Driving down Kawaihau Road, near the busy intersection at St. Catherine's, a big, un-neutered pitbull crosses the street behind me. I watch in my rearview mirror as he stops in the middle of the road and just stands there, looking confused. He is obviously lost, but I know my dogs, already barking, will never let him into my car.
On the outskirts of Anahola, a shirtless young man walks into the opposite lane as I pass and begins waving his arms wildly to induce an oncoming motorist to stop. I watch in my rearview mirror as the approaching vehicle slows, veers tentatively to the center of the highway, a string of cars stacking up behind.
At the beach parking lot, a guy sitting in his truck, American Bull Terrier beside him on the passenger seat— “my baby,” he says — strikes up a conversation as Paele pisses on his tire, tells me they leave the house so rarely that the dog does all his business in the bathtub. They are both blinking in the pale sunlight. “This is all kind of new and different for us,” he says, in a trembling voice, as I smile in reassurance and head for the trail.
An hour later, returning home, they are all gone, and I can't help but wonder what happened to them, how they are.
Just as I wonder how the 3,000 residents of Lanai will fare when I read that Oracle co-founder Larry Ellison — America's third richest citizen, a man the Wall Street Journal described as “one of the nation's most voracious consumers of trophy real estate” — is their new owner. It seems so bizarrely feudal that their fate is tied to the whims of the uber-wealthy. But then, when you stop to think about it, isn't that true for all of us 99 percenters?
And it strikes me, as I think of Pierre Omidyar, Steve Case, and now Larry Ellison, how the techies are becoming the new colonialists in Hawaii, wielding vast power and influence by virtue of their wealth alone.
Also wielding vast power is the American Medical Association, which decided at its annual meeting this week that there is no scientific justification for labeling bioengineered — as in genetically modified — food.
Never mind that a majority of Americans want it. Big medicine, which is controlled by big pharm and big insurance, has joined big chem in saying consumers shouldn't have information that will allow us to make a choice. And not just a choice about what we want to put into our bodies, but a choice about a pesticide-intensive farming method that many of us find questionable.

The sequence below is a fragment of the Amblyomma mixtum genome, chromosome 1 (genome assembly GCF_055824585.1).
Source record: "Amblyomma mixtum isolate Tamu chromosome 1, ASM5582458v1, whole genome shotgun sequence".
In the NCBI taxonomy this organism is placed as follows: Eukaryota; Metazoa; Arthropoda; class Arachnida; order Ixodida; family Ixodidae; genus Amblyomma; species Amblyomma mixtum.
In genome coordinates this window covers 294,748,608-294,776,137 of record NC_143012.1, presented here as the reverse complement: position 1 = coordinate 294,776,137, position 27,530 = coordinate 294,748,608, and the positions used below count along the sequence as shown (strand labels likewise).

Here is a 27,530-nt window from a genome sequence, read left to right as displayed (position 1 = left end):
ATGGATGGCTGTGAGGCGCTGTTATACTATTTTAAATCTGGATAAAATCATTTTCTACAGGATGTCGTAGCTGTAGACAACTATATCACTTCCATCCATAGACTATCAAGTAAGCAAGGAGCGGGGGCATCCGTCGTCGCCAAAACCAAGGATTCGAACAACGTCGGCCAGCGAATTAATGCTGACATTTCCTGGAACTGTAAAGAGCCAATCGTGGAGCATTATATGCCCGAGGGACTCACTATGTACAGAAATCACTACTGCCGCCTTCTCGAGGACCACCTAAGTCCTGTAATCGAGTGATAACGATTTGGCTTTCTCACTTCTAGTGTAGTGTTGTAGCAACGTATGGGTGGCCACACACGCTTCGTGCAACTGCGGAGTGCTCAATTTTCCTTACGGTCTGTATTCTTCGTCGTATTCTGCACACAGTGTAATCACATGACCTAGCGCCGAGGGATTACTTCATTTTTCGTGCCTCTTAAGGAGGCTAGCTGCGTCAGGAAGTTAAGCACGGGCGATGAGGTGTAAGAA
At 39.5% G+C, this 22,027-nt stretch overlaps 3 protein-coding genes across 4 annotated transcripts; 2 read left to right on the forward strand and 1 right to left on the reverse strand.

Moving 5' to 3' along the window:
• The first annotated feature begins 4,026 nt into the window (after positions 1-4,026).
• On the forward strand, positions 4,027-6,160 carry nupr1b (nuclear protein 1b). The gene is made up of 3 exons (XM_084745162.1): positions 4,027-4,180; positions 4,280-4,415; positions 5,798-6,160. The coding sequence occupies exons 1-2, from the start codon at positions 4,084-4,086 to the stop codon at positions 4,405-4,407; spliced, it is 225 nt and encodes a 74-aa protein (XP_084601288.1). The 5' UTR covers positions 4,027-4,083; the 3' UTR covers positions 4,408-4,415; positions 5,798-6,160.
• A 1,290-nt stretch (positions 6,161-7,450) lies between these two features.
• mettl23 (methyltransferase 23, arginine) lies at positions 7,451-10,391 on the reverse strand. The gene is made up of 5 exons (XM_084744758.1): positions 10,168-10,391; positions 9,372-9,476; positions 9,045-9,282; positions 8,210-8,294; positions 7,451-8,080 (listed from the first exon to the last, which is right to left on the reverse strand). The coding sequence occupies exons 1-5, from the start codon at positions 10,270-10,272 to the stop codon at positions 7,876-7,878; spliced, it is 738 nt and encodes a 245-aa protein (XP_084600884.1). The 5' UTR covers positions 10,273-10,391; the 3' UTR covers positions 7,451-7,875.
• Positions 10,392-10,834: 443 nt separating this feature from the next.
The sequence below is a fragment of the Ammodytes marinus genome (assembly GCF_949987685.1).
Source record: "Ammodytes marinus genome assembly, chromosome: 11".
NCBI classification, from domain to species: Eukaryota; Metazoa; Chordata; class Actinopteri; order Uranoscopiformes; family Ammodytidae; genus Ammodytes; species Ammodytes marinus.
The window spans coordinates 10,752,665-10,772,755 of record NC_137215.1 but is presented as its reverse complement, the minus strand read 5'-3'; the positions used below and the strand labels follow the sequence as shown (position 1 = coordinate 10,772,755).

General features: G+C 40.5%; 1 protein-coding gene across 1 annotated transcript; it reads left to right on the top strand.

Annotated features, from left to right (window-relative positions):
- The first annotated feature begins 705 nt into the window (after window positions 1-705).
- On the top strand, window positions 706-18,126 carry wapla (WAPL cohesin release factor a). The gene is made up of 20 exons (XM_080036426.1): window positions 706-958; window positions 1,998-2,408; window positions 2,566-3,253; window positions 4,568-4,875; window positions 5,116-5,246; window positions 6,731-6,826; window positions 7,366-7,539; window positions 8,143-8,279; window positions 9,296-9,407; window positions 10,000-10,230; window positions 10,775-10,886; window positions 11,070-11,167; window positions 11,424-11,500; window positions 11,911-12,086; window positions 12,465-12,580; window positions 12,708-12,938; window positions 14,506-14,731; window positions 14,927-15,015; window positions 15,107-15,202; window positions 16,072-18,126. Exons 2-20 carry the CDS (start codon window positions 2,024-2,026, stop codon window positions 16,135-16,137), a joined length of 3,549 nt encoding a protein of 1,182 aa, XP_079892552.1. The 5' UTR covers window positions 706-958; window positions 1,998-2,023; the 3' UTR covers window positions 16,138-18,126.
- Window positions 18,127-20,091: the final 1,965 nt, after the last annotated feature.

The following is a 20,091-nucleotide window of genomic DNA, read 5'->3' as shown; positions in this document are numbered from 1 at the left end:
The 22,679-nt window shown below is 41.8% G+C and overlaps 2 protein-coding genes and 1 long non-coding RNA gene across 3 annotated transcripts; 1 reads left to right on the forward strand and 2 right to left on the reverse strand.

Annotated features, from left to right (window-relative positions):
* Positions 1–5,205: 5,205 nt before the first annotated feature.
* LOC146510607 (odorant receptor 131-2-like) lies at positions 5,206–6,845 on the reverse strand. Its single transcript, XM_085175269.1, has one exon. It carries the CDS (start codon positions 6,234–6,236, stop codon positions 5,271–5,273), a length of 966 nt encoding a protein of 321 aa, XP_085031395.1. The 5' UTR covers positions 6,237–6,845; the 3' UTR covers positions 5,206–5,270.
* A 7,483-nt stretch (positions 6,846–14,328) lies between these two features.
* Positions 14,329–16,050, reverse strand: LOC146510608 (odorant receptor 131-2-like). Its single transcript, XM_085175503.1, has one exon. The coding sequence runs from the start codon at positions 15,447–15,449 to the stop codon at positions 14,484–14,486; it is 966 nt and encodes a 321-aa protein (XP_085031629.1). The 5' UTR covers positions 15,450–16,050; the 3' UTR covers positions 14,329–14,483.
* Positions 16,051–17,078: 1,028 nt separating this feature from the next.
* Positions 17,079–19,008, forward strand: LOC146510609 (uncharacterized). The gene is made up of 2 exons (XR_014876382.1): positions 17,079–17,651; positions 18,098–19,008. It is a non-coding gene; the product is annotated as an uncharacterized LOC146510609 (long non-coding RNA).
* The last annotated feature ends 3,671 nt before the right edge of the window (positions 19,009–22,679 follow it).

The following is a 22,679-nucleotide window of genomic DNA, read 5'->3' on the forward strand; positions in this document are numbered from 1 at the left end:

Though the AMA report dismissed concerns about eating modified foods — “The review of peer-reviewed literature revealed no reported and/or substantiated overt consequences to human health” — it couldn't say the same about ecological impacts:
During the testimony, it was acknowledged that there are concerns about the environmental effects of bioengineered foods. As Mario Motta, MD, a representative from the AMA Council on Science and Public Health, explained, "there are potential problems, but they aren't so much in the eating of the food."
The adopted report, entitled "Labeling of Bioengineered Foods," calls for continued research into the potential consequences to the environment of bioengineered crops. It also urged the government, industry, and consumer-advocacy groups to educate the public and provide unbiased information and research activities on bioengineered foods.
There are currently 80 transgenic crops that have undergone regulatory clearance in the United States. Approximately a dozen of these are marketed for human consumption.
And I can't help but wonder what will happen to us, and the planet, from this grand open air GMO experiment, which is not unlike the decision to introduce dozens of chemicals before we really understood — or admitted — that they are terribly harmful to human and environmental health. But once they're out there — and now they are — there's no turning back.